The name of the street was first recorded in 1383 as Brodemede. The name either means "broad meadow" or refers to brodemedes, a type of woollen cloth woven only in Bristol.
The area lay just to the north of the town walls of the historic Bristol. In about 1227 Blackfriars was founded as a Dominican priory in the area. After the dissolution of the monasteries the site had various secular uses, and in 1749 became the location of a Quaker meeting house, now known as Quakers Friars. In 1739 John Wesley built his Methodist chapel, known as the New Room, in the street. Shops were also built in the area. In the 18th century a covered arcade was built between Horsefair and Broadmead, which still survives.
When the old shopping district of Corn Street and Wine Street was heavily damaged in the Bristol Blitz, it was decided to redevelop the Broadmead area as the main shopping district of the city. Rebuilding began in 1950. The existing street, which ran between Union Street and Merchant Street, was extended north to include the former Rosemary Street. Like most 1950s buildings in Britain, affordable and architecturally interesting utilitarian buildings form the bulk of the Broadmead area. In the 1980s some of these were destroyed to make way for the Galleries shopping centre, which is a three level covered street. Broadmead and several of the surrounding streets were pedestrianised.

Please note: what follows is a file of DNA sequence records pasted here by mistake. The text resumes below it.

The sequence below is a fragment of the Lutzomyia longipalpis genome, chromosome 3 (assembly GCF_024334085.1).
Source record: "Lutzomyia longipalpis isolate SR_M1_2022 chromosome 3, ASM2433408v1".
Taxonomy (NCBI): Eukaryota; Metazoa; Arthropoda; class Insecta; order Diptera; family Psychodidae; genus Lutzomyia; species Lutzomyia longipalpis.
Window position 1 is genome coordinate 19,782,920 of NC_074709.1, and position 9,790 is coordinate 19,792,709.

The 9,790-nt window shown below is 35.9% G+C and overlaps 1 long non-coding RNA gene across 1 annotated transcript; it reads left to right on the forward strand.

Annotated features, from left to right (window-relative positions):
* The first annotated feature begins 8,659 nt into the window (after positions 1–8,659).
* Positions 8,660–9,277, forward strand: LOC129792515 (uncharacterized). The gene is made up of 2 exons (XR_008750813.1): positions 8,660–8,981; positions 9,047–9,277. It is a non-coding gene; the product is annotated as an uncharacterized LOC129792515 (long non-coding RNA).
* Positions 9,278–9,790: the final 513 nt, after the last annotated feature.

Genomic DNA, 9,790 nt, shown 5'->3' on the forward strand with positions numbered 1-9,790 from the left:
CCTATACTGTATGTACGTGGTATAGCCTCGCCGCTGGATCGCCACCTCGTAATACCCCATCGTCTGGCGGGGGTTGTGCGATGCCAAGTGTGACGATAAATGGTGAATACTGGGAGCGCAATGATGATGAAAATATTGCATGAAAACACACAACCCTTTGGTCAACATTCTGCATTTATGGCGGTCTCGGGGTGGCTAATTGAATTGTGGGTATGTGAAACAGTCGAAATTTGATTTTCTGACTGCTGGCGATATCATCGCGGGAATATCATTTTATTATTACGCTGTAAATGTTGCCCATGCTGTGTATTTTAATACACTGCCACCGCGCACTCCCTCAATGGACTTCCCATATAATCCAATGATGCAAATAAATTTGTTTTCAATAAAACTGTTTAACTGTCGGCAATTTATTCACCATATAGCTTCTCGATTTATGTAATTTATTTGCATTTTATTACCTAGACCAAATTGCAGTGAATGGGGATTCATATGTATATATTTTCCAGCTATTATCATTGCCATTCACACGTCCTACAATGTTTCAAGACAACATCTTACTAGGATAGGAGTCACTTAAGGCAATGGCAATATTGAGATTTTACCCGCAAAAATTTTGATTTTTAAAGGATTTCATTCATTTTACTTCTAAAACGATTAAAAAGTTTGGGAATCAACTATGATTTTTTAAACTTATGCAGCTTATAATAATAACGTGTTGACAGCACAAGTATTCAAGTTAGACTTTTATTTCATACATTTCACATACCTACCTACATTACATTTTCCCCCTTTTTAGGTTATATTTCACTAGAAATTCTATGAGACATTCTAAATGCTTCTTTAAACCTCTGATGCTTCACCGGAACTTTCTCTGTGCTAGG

Broadmead has now finished regeneration. The shopping area has been extended over the central ring road to produce a new shopping centre, Cabot Circus, which opened in September 2008. This area had been named Merchants Quarter but in April 2006 the name was abandoned after a campaign claiming the name was offensive because it was the Bristol Merchant Venturers who dealt in the trade of African slaves.
To the northwest is St James' Park.
Broadmead is served by various bus services and is immediately south of Bristol Bus Station. Bristol Temple Meads station is about half a mile south east.
Broadmead Facts for Kids. Kiddle Encyclopedia.